John Benedetti
December 18, 2023 | News and Reviews | John Benedetti

Seeking Closure(s)

From day 1 of Sante Arcangeli Family Wines I have set out to make only top-shelf, high quality wines without exception. Early on, one of the key principles that I adopted was the use of high quality natural cork to seal my bottles. My thinking on this was that the top-tier natural cork had more structural integrity than less expensive cork, and would therefore be more consistent. Adding to that, I have always paid an extra 15¢ per cork for 1-by-1 TCA testing.  This brings the price of an individual cork up over $1. That's a lot.

But, as I've now been making wine for a decade and a half, I've now been able to see the results of this decision when tasting some of my older wines. And I'm not always happy with the results.

While 1-by-1 TCA testing has done a lot to resolve issues of cork taint in my wines (it's down from 3-4% of bottles to around 1% or less), the natural cork, however high-end, has not resolved the issue of bottle variation during aging. Natural cork has many merits: it's renewable, it's beautiful-looking and... well... it's natural.  But that very thing means it is naturally unique, from one cork to the next. If one cork has a few more abberations in the grain than another, that will affect the OTR (oxygen through rate) of the cork. More oxygen ingress in a wine results in different aging. So one bottle that's 5-10 years old can be radically different than another bottle of the exact same wine.

Now, I am someone who loses sleep worrying whether a customer will buy a bottle of my wine, age it properly, and then be disappointed with the results. It drives me completely nuts.

Lately I've been on a quest for greater consistency across the board, and closures have been on the forefront of this. With the 2022 Chardonnay, I experimented with Saranex screwcaps for the first time, and so far I have been happy with the results, though it is early-on in that wine's life right now. Screwcaps these days are mildly permeable-- Saranex has an OTR of 0.7mg O2/year. Screwcap OTRs are consistent from one to the next, which is a good thing because that permeability allows the wine to further develop in the bottle. Natural cork, however, according to a 2015 Wine Business Monthly report summarizing several industry studies, "can have extremely variable OTR, due to the intrinsic structural variability of cork itself (Godden et al. 2001).  Measures (Lopes et al. 2005 and 2006) under conditions of humidity simulating those occurring in a wine bottle indicate values between 0.05-3.35 mg of oxygen per year even for a very limited sample size."  That's a really wide range of OTR values, which would result in wildly different results while aging exactly the same wine. One bottle might be fantastic and the very next one might be completely oxidized.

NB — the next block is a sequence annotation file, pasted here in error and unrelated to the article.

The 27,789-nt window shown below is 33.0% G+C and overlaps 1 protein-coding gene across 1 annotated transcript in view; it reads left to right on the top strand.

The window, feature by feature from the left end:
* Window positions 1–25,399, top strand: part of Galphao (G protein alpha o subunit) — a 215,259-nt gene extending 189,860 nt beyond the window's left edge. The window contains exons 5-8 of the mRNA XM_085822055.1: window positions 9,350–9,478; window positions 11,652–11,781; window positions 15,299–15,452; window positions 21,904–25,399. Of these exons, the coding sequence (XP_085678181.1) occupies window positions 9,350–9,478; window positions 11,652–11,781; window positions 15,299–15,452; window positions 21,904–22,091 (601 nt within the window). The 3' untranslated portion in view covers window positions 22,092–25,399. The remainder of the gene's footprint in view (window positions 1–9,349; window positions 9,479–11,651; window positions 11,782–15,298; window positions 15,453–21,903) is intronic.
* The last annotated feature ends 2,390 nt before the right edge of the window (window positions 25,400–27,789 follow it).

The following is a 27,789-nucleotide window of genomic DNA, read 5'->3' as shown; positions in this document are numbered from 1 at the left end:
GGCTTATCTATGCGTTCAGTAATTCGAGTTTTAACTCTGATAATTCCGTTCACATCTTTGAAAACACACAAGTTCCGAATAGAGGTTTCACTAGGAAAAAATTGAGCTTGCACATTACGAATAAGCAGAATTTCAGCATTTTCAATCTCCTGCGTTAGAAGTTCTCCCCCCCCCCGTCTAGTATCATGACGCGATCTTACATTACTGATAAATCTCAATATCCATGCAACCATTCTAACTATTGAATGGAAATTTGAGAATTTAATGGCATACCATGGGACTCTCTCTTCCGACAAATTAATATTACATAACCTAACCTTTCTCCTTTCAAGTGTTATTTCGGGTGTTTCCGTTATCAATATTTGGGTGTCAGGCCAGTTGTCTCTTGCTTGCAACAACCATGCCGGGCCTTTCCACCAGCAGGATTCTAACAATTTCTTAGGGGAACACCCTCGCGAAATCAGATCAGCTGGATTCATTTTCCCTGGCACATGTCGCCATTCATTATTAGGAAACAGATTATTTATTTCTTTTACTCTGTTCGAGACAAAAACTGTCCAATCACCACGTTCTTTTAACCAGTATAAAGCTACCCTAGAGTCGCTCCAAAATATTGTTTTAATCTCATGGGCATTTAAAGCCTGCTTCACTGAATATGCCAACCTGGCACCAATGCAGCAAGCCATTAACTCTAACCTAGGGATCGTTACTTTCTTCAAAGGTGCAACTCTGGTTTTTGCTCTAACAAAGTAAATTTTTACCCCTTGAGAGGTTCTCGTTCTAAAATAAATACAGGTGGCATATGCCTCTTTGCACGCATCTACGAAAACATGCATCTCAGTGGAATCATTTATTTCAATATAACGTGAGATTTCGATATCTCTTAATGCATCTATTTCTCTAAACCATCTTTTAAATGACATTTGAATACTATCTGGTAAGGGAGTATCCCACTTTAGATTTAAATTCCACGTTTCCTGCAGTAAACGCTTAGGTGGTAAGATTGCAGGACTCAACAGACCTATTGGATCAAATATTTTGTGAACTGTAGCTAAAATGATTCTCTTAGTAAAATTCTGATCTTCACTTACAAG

Other closures, like Nomacorc-- which is made from sugarcane-- offer varying OTR rates across their product lines which are fairly consistent from "cork" to "cork" (quotes because they're not actually made from cork). One Nomacorc, product, for example, advertises OTR of 0.3 mg of O2 after 3 months, 0.4 mg of O2 after 6 months, 0.7 mg of O2 after 12 months and 0.6 mg of O2 per year, after the first year. Some studies have shown though that they're less consistent than screwcaps because of mild variations in the manufacturing process. Nevertheless, this is a closure option I hope to test out soon, one that is far more consistent than natural cork.

Good things are being said about DIAM enclosures lately, and they appear to have eliminated cork taint and are providing consistent OTR across their product line. Personally, I'm just not a fan of the aesthetic of microagglomerated corks.

What all of this means is this: you will be seeing a change in coming vintages. For the time being, I will be continuing to use screw caps for Chardonnay and Rosé, as so far I am liking the freshness I'm getting from the slower OTR of Saranex in these wines. I am considering going to screw caps for Integrato Pinot Noir as well. I will likely be moving to Nomacorc or screw caps for the single vineyard Pinot Noir as well at some point. These changes are in no way cheapening the product.  Quite the opposite: more consistent closures will allow me to provide you all with a more consistent product that ages the way I want it to, every time. That's the goal, and I'm chasing it.


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